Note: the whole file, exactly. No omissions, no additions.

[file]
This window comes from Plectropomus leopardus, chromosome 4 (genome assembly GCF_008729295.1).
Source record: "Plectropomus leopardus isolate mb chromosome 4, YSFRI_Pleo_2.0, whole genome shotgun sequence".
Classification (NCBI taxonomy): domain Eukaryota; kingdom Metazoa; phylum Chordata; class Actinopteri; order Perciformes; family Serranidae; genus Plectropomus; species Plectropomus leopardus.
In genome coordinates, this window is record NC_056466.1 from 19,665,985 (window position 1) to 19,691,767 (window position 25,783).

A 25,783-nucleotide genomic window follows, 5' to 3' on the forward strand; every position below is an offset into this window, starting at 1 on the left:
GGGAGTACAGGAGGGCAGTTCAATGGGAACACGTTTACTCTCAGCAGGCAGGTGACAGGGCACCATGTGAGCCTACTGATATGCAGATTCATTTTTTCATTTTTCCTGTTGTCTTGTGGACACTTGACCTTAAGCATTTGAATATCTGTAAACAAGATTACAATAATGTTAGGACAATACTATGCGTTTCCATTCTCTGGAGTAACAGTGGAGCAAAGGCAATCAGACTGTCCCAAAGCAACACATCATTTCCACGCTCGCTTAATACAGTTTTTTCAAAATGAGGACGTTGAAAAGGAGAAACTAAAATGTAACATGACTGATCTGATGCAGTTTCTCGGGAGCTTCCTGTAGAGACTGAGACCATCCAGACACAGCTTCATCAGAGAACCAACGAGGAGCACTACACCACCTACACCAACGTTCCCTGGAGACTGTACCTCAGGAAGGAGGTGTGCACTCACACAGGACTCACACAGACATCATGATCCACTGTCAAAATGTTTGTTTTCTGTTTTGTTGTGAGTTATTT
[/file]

This window comes from Plectropomus leopardus, chromosome 4 (genome assembly GCF_008729295.1).
Source record: "Plectropomus leopardus isolate mb chromosome 4, YSFRI_Pleo_2.0, whole genome shotgun sequence".
Classification (NCBI taxonomy): domain Eukaryota; kingdom Metazoa; phylum Chordata; class Actinopteri; order Perciformes; family Serranidae; genus Plectropomus; species Plectropomus leopardus.
In genome coordinates, this window is record NC_056466.1 from 19,665,985 (window position 1) to 19,691,767 (window position 25,783).

A 25,783-nucleotide genomic window follows, 5' to 3' on the forward strand; every position below is an offset into this window, starting at 1 on the left:
GGGAGTACAGGAGGGCAGTTCAATGGGAACACGTTTACTCTCAGCAGGCAGGTGACAGGGCACCATGTGAGCCTACTGATATGCAGATTCATTTTTTCATTTTTCCTGTTGTCTTGTGGACACTTGACCTTAAGCATTTGAATATCTGTAAACAAGATTACAATAATGTTAGGACAATACTATGCGTTTCCATTCTCTGGAGTAACAGTGGAGCAAAGGCAATCAGACTGTCCCAAAGCAACACATCATTTCCACGCTCGCTTAATACAGTTTTTTCAAAATGAGGACGTTGAAAAGGAGAAACTAAAATGTAACATGACTGATCTGATGCAGTTTCTCGGGAGCTTCCTGTAGAGACTGAGACCATCCAGACACAGCTTCATCAGAGAACCAACGAGGAGCACTACACCACCTACACCAACGTTCCCTGGAGACTGTACCTCAGGAAGGAGGTGTGCACTCACACAGGACTCACACAGACATCATGATCCACTGTCAAAATGTTTGTTTTCTGTTTTGTTGTGAGTTATTT